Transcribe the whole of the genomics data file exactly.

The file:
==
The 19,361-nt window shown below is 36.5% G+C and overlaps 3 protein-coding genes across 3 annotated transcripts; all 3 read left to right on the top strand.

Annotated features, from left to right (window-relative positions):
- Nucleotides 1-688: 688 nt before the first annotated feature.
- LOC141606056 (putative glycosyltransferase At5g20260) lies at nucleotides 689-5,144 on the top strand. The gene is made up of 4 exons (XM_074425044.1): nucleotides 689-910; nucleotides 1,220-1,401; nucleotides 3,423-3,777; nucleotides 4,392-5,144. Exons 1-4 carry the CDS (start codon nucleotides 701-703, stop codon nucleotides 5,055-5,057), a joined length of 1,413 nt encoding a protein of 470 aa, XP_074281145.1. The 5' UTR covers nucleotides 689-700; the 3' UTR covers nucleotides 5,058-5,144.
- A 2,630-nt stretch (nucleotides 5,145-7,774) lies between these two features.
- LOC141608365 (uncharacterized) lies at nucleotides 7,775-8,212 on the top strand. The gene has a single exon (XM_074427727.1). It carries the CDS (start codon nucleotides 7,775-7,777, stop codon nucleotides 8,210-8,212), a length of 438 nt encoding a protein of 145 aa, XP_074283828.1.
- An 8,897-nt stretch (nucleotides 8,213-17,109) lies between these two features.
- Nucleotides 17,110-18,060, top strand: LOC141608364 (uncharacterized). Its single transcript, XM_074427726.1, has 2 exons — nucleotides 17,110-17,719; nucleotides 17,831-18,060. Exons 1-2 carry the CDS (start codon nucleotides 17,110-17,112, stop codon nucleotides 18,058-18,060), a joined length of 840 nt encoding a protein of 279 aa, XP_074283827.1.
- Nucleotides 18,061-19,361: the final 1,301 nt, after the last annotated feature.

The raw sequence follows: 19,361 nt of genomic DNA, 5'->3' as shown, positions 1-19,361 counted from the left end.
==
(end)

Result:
The 19,361-nt window shown below is 36.5% G+C and overlaps 3 protein-coding genes across 3 annotated transcripts; all 3 read left to right on the top strand.

Annotated features, from left to right (window-relative positions):
- Nucleotides 1-688: 688 nt before the first annotated feature.
- LOC141606056 (putative glycosyltransferase At5g20260) lies at nucleotides 689-5,144 on the top strand. The gene is made up of 4 exons (XM_074425044.1): nucleotides 689-910; nucleotides 1,220-1,401; nucleotides 3,423-3,777; nucleotides 4,392-5,144. Exons 1-4 carry the CDS (start codon nucleotides 701-703, stop codon nucleotides 5,055-5,057), a joined length of 1,413 nt encoding a protein of 470 aa, XP_074281145.1. The 5' UTR covers nucleotides 689-700; the 3' UTR covers nucleotides 5,058-5,144.
- A 2,630-nt stretch (nucleotides 5,145-7,774) lies between these two features.
- LOC141608365 (uncharacterized) lies at nucleotides 7,775-8,212 on the top strand. The gene has a single exon (XM_074427727.1). It carries the CDS (start codon nucleotides 7,775-7,777, stop codon nucleotides 8,210-8,212), a length of 438 nt encoding a protein of 145 aa, XP_074283828.1.
- An 8,897-nt stretch (nucleotides 8,213-17,109) lies between these two features.
- Nucleotides 17,110-18,060, top strand: LOC141608364 (uncharacterized). Its single transcript, XM_074427726.1, has 2 exons — nucleotides 17,110-17,719; nucleotides 17,831-18,060. Exons 1-2 carry the CDS (start codon nucleotides 17,110-17,112, stop codon nucleotides 18,058-18,060), a joined length of 840 nt encoding a protein of 279 aa, XP_074283827.1.
- Nucleotides 18,061-19,361: the final 1,301 nt, after the last annotated feature.

The raw sequence follows: 19,361 nt of genomic DNA, 5'->3' as shown, positions 1-19,361 counted from the left end.